THOUSANDS of people may get compensation payouts for living beneath the flightpath of an expanded Southend Airport, it has been claimed.

Residents across Leigh have been sent letters from chartered surveyor Michael Marriott telling them their homes may have lost value as a result of the airport’s runway extension.

The extension, which was completed earlier this year, allows larger aircraft, such as those operated by budget airline easyJet, to use the airport as a base to fly to scores of European destinations.

The first easyJet flights to Belfast, Barcelona and Amsterdam took off using the extended runway last week, and it is expected the airport will have up to 70 flights a week.

The letter states: “The value of your property may be depreciated due to the extension of the runway at the London Southend Airport. You are entitled to claim compensation due to the use of the airport, so long as you are the owner of the property.”

It also points out residents are entitled to free representation.

Caroline Parker, a Leigh town councillor, believes residents should be entitled to compensation as she has been told her home could lose £25,000 in value due to the airport.

She said: “When I moved here three years ago, I didn’t know my house was under the flightpath.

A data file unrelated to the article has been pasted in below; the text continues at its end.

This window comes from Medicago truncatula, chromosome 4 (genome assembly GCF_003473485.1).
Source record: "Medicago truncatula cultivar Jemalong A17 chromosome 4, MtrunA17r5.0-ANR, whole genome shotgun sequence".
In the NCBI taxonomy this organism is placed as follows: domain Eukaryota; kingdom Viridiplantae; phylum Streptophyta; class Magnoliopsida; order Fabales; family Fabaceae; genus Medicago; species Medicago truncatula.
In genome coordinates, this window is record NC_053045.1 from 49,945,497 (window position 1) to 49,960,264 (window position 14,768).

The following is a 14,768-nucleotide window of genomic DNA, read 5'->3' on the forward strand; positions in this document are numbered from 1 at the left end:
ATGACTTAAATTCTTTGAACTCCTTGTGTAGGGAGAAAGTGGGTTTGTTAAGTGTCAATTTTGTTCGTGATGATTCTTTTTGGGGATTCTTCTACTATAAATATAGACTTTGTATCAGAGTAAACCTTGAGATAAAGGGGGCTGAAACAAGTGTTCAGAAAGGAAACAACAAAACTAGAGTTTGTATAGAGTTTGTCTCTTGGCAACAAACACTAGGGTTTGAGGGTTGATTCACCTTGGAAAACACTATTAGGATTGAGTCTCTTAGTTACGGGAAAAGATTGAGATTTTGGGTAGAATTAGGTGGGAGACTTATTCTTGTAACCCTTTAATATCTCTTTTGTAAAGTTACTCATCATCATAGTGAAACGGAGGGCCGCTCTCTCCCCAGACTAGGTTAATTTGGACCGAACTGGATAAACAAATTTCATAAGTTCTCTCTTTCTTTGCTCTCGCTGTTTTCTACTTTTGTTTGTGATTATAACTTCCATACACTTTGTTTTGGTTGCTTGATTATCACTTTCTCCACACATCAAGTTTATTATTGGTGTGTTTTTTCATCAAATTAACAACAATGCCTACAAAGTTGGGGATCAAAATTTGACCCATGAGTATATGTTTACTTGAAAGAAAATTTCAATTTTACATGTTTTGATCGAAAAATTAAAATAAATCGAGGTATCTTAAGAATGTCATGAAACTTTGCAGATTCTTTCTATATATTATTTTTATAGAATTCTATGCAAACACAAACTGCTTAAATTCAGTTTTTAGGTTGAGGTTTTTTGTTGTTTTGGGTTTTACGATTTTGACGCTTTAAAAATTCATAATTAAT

“If I had known I probably would not have moved there.

“I was delighted when the letter came through the door, because it is something I am concerned about and I believe we should claim compensation.”

Roy Viney, 74, of Tankerville Drive, Leigh, who has lived beneath the flightpath of the airport for 46 years, said he hadn’t noticed an increase in noise or disruption since the new flights began. But he said he might be tempted to claim compensation. He said: “It never occurred to us to claim compensation but if we can get some we might go for it.”

Pat Seago, from the same street, said: “When I moved here six years ago, I had no idea it was under the flightpath.

“The planes can fly very low, and when they do it is so noisy in the house. I would consider finding out more about compensation, because you don’t invest in a house and then expect it to devalue.”

Chartered surveyor Michael Marriott said: “We do not know at this stage if any devaluation will be caused.

“Once all the information is collated, including noise statistics, which are expected to be taken later this year, a clearer picture will emerge on the likelihood of a compensation payment.

“You are only able to claim for nuisances arising from the use of the airport due to the runway extension, which relate to noise, vibration, smell, fumes, smoke, artificial lighting and discharge of any substances on to your land.”